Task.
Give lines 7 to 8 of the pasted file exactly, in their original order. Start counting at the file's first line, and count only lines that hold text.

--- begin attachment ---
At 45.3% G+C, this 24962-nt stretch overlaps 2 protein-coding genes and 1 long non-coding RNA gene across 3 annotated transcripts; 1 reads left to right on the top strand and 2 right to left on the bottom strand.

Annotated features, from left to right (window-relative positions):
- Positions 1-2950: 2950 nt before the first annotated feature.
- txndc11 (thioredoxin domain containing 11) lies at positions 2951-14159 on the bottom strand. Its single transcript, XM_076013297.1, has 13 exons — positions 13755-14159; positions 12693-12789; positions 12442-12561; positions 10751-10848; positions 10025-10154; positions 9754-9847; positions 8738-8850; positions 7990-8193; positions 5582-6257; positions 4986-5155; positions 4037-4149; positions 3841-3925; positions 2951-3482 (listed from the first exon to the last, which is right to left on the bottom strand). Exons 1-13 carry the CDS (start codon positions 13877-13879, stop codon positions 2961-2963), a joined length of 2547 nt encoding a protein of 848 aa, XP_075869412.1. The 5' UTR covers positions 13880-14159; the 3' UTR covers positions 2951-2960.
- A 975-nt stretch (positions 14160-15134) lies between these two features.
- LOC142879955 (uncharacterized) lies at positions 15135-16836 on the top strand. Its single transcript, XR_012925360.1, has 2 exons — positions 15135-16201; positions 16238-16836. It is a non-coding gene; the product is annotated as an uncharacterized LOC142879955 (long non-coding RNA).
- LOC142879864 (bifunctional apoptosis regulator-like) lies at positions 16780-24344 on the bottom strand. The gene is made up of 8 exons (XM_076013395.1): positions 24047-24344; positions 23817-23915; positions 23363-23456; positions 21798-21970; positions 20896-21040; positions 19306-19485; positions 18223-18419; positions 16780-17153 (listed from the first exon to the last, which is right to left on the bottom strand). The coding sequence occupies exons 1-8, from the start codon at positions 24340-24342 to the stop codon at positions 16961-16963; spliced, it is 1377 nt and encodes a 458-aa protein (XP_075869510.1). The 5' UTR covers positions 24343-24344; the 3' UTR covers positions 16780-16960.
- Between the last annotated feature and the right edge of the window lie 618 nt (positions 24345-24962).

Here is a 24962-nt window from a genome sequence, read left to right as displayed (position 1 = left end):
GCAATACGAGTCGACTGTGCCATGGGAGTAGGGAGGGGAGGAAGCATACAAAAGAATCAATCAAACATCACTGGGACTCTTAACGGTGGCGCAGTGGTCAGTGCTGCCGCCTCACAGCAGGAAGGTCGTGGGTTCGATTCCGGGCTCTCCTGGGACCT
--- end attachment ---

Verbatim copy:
- LOC142879864 (bifunctional apoptosis regulator-like) lies at positions 16780-24344 on the bottom strand. The gene is made up of 8 exons (XM_076013395.1): positions 24047-24344; positions 23817-23915; positions 23363-23456; positions 21798-21970; positions 20896-21040; positions 19306-19485; positions 18223-18419; positions 16780-17153 (listed from the first exon to the last, which is right to left on the bottom strand). The coding sequence occupies exons 1-8, from the start codon at positions 24340-24342 to the stop codon at positions 16961-16963; spliced, it is 1377 nt and encodes a 458-aa protein (XP_075869510.1). The 5' UTR covers positions 24343-24344; the 3' UTR covers positions 16780-16960.
- Between the last annotated feature and the right edge of the window lie 618 nt (positions 24345-24962).